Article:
The Scoop on Home Health Aides

In the area of home care, a Home Health Aide is the frontline in care for patients who want to be at home, but who are in need of medical attention and assistance with daily activities.

This profession is not for the faint of heart because you care for patients who need help on a consistent basis, as well as with their concerned family who may not live in the same place. The job market in this area looks good, especially given the newest advances in health care and a heavy emphasis on home care, convalescent care, and hospice.

What in the World Does a Home Health Aide Do?

Home Health Aides work in living situations with patients who are in need of monitoring and simple medical assistance. If you're doing this kind of work, you would be charged with checking on the patient's vital signs, like heart rate and breathing, changing bandages, and offering medications and a sympathetic ear.

Sometimes a Home Health Aide works in a nursing home where the patients live, but the Home Health Aide is with them for only part of the day. It may be the case, however, that you take a job where you are living in the patient's house. You would be under the direct supervision of a Doctor or Nurse, but you would be the primary caregiver for the patient. You may need to move the patient and provide simple assistance with daily activities.

In Convalescent homes and Hospice care, you would just try to make the patient as comfortable as possible and be as compassionate and loving as possible.

What Kind of Training do I need (A.K.A. - Will I have to go to School?)

Home Health Aides are not required to finish a training program or even have a high school diploma. However, the field of patient aide does have Federal requirements outside of a competency test. If you pass the Federal competency test, you can work as a Home Health Aide, but you may also want to go to Federal Training courses that are offered for Psychiatric and Nursing Aides.

Most of your training will come on the job while you are being supervised under a Nurse or Doctor. This kind of training is tailored to the medical and even the social needs of the particular patient. This requires that you relate to the patient's feelings without being overwhelmed by their needs, in addition to offering full professional support. People who like people will find this job very satisfying, particularly when you are the key element that allows the patient to live at home.

How Do I get One of These Jobs Anyways?

Getting a job in this field means that you have to go where the patients are. Every convalescent home, hospice care center, nursing home and hospital has a need for Home Health Aides. Though it seems like you are simply looking for places that have sick people, you can also work at an agency that will hire you to be the Home Health Aide who goes home with a patient for a couple days to get them settled, or, at a hospice care center, you might be the Home Health Aide who gets people settled in when they arrive. Or you might have a long-term situation where you call on certain patients every day for however long you are needed.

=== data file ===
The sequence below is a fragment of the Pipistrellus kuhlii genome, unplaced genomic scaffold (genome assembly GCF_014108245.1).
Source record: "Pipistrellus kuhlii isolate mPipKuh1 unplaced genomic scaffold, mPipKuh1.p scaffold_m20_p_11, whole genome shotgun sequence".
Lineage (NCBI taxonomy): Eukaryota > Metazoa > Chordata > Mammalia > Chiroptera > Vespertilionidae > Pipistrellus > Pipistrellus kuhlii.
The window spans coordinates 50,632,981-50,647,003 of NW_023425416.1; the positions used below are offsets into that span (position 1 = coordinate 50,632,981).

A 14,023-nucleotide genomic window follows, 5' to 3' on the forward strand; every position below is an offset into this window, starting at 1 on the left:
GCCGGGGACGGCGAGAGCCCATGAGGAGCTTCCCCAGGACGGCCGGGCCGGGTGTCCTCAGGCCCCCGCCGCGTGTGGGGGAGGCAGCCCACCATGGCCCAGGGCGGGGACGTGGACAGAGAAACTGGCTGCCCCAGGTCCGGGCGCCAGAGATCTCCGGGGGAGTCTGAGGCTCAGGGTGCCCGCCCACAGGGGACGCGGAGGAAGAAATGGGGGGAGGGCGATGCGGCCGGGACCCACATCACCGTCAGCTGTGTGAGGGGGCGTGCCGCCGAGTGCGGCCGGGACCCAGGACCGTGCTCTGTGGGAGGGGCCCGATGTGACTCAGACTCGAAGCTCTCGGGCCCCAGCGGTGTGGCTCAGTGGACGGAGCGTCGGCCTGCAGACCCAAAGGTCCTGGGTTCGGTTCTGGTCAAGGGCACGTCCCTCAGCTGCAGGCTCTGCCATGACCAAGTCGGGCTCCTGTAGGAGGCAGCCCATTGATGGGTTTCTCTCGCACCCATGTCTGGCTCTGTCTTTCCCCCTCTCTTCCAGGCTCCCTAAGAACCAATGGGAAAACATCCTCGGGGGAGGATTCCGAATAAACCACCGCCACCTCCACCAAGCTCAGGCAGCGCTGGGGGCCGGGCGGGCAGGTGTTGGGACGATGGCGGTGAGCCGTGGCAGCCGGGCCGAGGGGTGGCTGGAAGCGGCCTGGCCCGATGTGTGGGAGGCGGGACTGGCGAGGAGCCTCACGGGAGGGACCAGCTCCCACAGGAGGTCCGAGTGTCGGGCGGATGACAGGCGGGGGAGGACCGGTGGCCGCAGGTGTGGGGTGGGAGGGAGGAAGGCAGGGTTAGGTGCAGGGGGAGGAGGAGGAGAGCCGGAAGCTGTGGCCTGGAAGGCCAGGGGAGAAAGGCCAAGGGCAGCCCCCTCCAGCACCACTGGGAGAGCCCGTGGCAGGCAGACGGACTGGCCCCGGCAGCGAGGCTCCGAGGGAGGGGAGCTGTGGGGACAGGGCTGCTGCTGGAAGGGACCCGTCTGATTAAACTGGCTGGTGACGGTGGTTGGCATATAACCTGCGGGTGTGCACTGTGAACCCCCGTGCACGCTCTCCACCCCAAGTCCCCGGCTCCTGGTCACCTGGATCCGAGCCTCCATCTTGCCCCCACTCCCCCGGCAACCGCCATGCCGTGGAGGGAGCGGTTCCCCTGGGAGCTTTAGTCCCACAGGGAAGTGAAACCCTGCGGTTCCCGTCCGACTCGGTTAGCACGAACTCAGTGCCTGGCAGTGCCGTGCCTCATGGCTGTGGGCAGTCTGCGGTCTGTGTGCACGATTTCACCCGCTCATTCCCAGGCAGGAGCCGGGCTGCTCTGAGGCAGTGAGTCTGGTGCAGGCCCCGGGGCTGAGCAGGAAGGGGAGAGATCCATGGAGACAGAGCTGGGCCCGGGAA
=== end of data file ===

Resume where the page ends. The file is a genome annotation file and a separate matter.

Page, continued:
Perhaps if you worked at a Nursing Home, you might be assigned particular patients to work with everyday, or if you chose to work at a Nursing Home you might be a "runner" who helps everyone in the home whenever they need it.

Advancement in this field means either getting into management or training for another field of healthcare. If you're in school, you might find this job advantageous because you can work all kinds of odd hours and fit your job around your schooling and your life. With experience, you may want to get into management and supervision of other aides. So, you might be a night or day manager of a nursing home where you are responsible for all the aides and patients in a facility. This could lead to even bigger opportunities in the administration of health care. Either way, you're not just going to be helping Mr. Robinson down the hall to lunch everyday - if you don't want to.

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Home Health Aides Overview

Home Health Aide Salary:$20,460
Job Prospects:A+
Education after high school:0 years
# Employed in US:892,410
% Who work Part Time:24%
Physical Difficulty:+ + + +
Intellectual Difficulty:+ +
Emotional Difficulty:+ + + + +

The Pros of being a Home Health Aide

  • You need no formal training - not even a High School Diploma
  • You can work any manner of hours to fit around your schooling and life
  • You can advance yourself into administration of use this job as a stepping stone to another medical career

The Cons of being a Home Health Aide

  • You spend a lot of time on your feet
  • When you're working with a patient you need to be at their "beckon call"
  • You might get bored if you only get to work with one person everyday